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Does Liskov substitution principle apply to inheritance hierarchies where the parent is an abstract class the same way if the parent is a concrete class?

The Wikipedia page list several conditions that have to be met before a hierarchy is deemed to be correct. However, I have read in a blog post that one way to make things easier to conform to LSP is to use abstract parent instead of a concrete class.

How does the choice of the parent type (abstract vs concrete) impacts the LSP? Is it better to have an abstract base class whenever possible?

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    There is no difference. The important thing is that you respect the supertype's contract. The same rules apply regardless of whether you're implementing an interface or extending an abstract or concrete class. – Doval Jun 6 '14 at 16:27
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    Can you link to the blog post, so we can see that claim in context? – pdr Jun 6 '14 at 16:42
  • @Doval I understand that, but my question is more like will using an interface or abstract class make it likely that I violate LSP? or will it make no difference at all? – Songo Jun 6 '14 at 16:44
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    @pdr I lost the link, but I'll try to search for it again. – Songo Jun 6 '14 at 16:46
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You can answer questions like this by going back to first principles and asking "what is the Liskov substitution principle intended to accomplish?" And the answer to that is that code that works correctly with the superclass should also work correctly with all subclasses. (For CS theory purposes there is a more specific mathematical definition but for the workaday programmer that's likely to only be concern if you are creating a programming language).

So, why would an abstract class be easier? There really is no situation where using a concrete class means you can't possibly follow the Liskov substitution principle in your subclasses. After all, the superclass defines a contract for the subclasses either way. The fact that it also contains one possible implementation of the contract is neither here nor there.

However, one might make the argument that psychologically it's easier to focus on a contract when making an abstract class, and perhaps a concrete class might take an implementation detail and accidentally make that part of the contract. It seems sort of plausible without being really convincing.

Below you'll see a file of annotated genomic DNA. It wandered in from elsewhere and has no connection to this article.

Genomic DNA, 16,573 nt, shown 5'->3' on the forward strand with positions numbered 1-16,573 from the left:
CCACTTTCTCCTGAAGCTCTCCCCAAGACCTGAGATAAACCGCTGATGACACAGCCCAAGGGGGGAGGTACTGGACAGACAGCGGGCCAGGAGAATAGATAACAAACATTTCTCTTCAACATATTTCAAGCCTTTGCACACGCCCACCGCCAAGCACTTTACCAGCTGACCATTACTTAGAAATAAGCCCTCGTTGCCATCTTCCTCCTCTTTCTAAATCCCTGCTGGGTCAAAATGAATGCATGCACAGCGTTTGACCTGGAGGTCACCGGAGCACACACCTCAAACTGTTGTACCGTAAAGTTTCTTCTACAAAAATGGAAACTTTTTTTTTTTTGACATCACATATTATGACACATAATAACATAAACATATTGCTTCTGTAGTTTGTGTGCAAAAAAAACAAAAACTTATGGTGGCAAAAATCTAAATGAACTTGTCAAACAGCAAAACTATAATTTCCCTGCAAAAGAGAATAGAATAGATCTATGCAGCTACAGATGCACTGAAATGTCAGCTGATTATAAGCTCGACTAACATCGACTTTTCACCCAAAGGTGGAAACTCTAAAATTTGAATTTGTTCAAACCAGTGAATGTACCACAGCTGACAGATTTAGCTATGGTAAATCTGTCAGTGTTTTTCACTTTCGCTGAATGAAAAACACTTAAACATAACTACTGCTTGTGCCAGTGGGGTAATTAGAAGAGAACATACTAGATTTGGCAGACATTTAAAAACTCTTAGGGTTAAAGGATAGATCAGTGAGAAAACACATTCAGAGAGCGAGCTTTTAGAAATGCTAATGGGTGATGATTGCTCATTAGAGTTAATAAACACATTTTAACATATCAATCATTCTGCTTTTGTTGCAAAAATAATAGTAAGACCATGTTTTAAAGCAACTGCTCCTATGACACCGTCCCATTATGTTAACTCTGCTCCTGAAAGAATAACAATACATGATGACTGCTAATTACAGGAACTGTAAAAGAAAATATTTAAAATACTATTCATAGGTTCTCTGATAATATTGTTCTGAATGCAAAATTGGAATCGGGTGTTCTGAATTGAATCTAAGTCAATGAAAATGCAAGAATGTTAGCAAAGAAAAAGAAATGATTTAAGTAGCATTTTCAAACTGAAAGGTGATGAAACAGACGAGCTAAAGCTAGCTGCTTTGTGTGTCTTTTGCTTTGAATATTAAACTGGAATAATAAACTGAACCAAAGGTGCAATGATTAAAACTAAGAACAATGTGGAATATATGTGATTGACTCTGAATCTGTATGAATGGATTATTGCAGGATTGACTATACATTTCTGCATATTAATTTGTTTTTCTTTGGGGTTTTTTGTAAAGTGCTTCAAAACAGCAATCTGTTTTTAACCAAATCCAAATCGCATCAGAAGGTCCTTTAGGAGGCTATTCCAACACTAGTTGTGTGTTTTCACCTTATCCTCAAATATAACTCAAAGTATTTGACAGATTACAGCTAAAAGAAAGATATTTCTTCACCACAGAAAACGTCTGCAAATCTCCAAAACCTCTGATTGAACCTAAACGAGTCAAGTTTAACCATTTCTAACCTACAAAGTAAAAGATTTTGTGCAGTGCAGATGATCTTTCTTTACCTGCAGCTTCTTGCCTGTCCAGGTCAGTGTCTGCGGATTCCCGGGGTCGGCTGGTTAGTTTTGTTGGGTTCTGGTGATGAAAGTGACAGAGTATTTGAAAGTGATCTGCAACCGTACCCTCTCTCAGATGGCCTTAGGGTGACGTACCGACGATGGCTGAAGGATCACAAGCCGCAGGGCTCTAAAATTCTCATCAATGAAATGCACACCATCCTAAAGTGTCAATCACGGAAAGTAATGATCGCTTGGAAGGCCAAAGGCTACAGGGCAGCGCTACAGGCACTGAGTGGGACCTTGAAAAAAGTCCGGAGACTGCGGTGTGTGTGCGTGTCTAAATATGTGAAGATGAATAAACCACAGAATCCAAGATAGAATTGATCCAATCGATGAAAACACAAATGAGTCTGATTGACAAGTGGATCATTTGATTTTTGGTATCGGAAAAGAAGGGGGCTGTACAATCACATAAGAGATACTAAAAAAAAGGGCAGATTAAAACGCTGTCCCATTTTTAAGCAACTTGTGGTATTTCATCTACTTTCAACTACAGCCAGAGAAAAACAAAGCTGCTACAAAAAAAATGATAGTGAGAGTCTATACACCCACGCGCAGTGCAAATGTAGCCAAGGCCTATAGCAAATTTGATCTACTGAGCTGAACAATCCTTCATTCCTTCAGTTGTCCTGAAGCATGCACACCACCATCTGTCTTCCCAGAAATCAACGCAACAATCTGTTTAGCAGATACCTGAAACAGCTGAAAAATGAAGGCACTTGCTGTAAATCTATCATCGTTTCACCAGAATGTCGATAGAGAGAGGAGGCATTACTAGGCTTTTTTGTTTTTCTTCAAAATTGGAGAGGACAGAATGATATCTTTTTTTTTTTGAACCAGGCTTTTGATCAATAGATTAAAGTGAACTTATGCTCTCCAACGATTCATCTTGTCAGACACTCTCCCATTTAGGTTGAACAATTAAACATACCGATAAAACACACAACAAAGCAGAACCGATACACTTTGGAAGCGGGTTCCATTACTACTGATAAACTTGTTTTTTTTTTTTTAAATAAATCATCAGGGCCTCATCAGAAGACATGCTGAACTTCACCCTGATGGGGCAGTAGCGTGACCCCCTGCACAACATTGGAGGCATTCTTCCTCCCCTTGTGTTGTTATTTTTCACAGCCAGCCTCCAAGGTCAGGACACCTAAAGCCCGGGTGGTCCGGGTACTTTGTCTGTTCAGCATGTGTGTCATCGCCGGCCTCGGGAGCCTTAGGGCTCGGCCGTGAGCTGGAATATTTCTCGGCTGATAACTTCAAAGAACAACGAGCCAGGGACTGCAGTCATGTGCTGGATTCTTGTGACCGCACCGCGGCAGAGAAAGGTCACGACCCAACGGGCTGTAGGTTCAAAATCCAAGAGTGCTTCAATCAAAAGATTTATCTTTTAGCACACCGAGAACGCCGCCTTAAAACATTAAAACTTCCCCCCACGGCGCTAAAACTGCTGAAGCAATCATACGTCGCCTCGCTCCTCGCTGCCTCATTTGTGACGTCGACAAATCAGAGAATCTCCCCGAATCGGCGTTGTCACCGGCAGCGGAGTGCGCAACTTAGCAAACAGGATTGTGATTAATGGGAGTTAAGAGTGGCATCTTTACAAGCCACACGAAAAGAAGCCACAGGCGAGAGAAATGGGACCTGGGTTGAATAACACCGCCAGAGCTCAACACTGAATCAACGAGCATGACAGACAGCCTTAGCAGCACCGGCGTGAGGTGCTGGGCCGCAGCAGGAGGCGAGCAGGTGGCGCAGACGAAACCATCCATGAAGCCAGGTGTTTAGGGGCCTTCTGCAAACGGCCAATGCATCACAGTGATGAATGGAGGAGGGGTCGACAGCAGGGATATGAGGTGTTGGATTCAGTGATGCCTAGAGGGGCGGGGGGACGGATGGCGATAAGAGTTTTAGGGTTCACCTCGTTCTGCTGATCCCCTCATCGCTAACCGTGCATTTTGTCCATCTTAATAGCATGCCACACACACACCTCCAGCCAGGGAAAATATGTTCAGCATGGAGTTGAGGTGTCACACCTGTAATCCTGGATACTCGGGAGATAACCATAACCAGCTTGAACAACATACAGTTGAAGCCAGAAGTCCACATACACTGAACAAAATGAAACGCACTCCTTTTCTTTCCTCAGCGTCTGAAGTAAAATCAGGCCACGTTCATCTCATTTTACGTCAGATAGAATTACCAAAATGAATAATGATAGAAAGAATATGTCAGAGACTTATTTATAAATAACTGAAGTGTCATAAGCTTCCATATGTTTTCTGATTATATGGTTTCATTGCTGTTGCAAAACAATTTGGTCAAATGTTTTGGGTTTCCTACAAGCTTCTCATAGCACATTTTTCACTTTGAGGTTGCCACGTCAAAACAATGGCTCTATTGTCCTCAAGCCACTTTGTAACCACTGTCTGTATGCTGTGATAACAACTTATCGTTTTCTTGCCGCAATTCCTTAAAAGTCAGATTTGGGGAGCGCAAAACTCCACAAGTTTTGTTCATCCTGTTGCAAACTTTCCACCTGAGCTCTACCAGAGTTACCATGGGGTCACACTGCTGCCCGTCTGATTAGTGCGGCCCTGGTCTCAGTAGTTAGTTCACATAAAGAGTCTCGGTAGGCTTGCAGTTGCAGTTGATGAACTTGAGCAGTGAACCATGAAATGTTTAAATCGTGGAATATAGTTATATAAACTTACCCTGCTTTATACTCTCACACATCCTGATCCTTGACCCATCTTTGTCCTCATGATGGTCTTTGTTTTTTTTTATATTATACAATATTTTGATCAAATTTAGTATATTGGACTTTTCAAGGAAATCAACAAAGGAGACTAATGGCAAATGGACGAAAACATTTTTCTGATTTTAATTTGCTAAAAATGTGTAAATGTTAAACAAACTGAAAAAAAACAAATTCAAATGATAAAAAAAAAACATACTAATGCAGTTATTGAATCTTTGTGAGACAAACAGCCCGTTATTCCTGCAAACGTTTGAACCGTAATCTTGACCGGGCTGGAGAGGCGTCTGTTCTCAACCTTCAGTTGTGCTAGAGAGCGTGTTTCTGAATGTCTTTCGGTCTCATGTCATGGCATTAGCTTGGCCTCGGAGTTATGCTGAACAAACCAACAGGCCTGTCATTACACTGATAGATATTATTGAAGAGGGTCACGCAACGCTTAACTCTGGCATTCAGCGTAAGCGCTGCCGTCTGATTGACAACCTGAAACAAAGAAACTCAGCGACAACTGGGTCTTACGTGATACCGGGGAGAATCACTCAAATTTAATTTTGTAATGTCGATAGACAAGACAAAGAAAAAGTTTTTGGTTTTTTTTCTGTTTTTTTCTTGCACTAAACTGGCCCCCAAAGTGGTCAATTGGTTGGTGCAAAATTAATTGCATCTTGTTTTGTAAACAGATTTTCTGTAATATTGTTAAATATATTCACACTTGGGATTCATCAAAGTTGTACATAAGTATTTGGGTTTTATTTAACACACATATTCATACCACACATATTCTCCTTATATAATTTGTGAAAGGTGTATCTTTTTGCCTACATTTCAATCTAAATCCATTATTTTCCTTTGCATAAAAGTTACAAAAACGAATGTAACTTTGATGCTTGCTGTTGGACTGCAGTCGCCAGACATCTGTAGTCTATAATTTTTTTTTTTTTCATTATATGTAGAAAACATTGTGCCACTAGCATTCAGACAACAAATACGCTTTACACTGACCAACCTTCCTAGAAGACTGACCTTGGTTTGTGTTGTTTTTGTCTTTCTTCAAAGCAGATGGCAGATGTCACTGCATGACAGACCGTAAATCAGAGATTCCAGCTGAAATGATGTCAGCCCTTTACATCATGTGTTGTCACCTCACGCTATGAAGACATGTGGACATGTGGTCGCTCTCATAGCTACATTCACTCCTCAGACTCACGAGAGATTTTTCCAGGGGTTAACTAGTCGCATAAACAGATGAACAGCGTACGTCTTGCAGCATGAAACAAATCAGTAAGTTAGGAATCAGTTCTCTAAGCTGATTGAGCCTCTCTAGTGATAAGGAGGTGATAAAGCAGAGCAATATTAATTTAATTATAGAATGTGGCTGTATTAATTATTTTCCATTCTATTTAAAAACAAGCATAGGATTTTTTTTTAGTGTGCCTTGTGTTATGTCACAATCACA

As far as never using a concrete class - perhaps a good rule of thumb is to be a bit skeptical of any design philosophy that says you should never use a standard, not totally broken feature of a language. In this case, the chance that you might, maybe, be more likely to make a mistake designing the contract of a concrete class vs. an abstract one - well that would be at best a minor factor in making that decision.

  • Thanks for the answer. About ur point "code that works correctly with the superclass should also work correctly with all subclasses", since we can't instantiate an abstract class doesn't that make it impossible to substitute with a child? – Songo Jun 6 '14 at 16:50
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    @Songo: the focus is on "works correctly with all subclasses". So its not primarily about substitutibility of the superclass with a subclass, its about substitutibility of one subclass with another subclass. – Doc Brown Jun 6 '14 at 17:00
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    @Songo: Liskov means that that what works on the superclass should work on subclasses, not that things that don't work on the superclass have to also fail on subclasses. Subclasses implement additional features all the time, that's one of the main reasons we bother to write them. – mjfgates Jun 6 '14 at 17:36
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    @mfjgates: I think you have the correct thing in mind, but how you describe it, it can be too easily misunderstood. If you add the wrong "additional feature", LSP can be violated either. For example, adding some error checking (which might cause an exception) to a method which was by contract exception-free can make code using those objects unintentionally not working. – Doc Brown Jun 7 '14 at 6:34

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